Get Help With Naturalization And Citizenship
At Mattes & Mahon, PC, we help many clients become naturalized United States citizens each year. The process can be arduous, but with our help, coaching, and guidance, you can become a U.S. citizen.
Our Pennsylvania lawyers keep up to date on the tests being used by U.S. Citizenship and Immigration Services (USCIS), and we can help you pass. The first step is to determine if you are eligible:
- Most employment-based and family-based green card holders are eligible to apply for naturalization after five years of living in the U.S., spending at least 30 months of the five years physically present in the U.S.
- Green card holders living with or married to a current U.S. citizen are eligible for naturalization after three years of living in the U.S.
Second, the completion of Form N-400, which is the naturalization and citizenship application, must be done without error. Several requirements and factors of the application can weigh heavily on whether it is approved or not. We can discuss issues that may arise and what might aid the smooth processing of your application.
Contact us today to schedule a consultation. Our Lancaster naturalization and citizenship attorneys can provide you with critical legal advice and guidance at affordable rates and flexible payment plans.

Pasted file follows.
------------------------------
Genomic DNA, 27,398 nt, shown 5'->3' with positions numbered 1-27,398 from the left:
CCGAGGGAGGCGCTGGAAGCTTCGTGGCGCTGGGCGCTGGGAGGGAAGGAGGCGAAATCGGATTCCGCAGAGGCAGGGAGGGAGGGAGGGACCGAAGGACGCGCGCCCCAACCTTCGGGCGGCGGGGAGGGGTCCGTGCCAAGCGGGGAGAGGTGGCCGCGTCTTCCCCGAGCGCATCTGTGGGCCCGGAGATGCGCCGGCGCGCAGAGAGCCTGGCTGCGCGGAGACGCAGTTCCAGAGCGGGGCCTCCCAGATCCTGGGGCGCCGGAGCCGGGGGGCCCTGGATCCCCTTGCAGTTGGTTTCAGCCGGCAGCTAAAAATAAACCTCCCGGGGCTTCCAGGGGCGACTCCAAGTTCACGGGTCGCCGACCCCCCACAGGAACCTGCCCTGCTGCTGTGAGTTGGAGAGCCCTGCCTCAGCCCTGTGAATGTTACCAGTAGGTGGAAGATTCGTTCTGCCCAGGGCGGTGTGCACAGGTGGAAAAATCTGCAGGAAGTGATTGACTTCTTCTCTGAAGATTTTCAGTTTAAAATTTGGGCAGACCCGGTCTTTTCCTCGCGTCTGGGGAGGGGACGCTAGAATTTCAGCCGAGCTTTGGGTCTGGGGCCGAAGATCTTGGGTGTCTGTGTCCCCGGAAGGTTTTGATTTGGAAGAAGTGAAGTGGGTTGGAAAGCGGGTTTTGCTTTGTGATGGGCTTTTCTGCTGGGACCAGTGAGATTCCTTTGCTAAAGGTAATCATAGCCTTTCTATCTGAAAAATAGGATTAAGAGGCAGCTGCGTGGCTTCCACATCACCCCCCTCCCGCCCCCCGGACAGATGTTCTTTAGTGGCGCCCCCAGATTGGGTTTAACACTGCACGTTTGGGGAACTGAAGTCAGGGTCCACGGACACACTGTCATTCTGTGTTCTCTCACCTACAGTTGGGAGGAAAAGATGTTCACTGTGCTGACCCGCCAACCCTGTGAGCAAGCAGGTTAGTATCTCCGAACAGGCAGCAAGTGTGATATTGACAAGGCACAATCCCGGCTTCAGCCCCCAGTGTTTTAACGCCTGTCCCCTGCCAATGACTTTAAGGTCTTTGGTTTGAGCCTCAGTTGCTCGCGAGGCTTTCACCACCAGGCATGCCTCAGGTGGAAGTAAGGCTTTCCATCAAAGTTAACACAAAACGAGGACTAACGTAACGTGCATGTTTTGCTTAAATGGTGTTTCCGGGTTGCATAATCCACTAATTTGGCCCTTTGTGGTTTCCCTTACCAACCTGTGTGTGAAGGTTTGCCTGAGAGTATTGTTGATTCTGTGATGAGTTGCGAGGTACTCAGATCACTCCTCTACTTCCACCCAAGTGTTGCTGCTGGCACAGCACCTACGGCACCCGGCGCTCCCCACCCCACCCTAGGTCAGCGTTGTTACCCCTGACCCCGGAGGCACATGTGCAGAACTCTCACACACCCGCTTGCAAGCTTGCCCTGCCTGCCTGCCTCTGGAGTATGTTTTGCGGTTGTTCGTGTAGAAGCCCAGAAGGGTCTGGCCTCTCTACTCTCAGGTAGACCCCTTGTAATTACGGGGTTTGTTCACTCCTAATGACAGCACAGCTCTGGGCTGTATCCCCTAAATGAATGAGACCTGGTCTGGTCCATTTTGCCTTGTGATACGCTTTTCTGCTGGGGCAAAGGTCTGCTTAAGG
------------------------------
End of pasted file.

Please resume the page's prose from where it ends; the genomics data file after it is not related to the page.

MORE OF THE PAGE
Preparing For Your Citizenship Interview And Test
We will ensure that you are fully prepared for your test and help you understand what to expect from the interview while you develop the skills to pass. An English language test will require reading, writing, and speaking portions, while a civics test will require you to have basic knowledge of how the U.S. government functions. We will coach you and help you practice sufficiently for each portion.
Other factors that determine if you are eligible for naturalization include the following requirements:
- Be a permanent resident of at least 18 years of age
- Have “good moral character”
You will have your fingerprints taken for a background check, and we can help you address any concerns that you might have about the “good moral character” requirement such as past drug or alcohol use, criminal conviction, fraud, and other issues that might pose problems.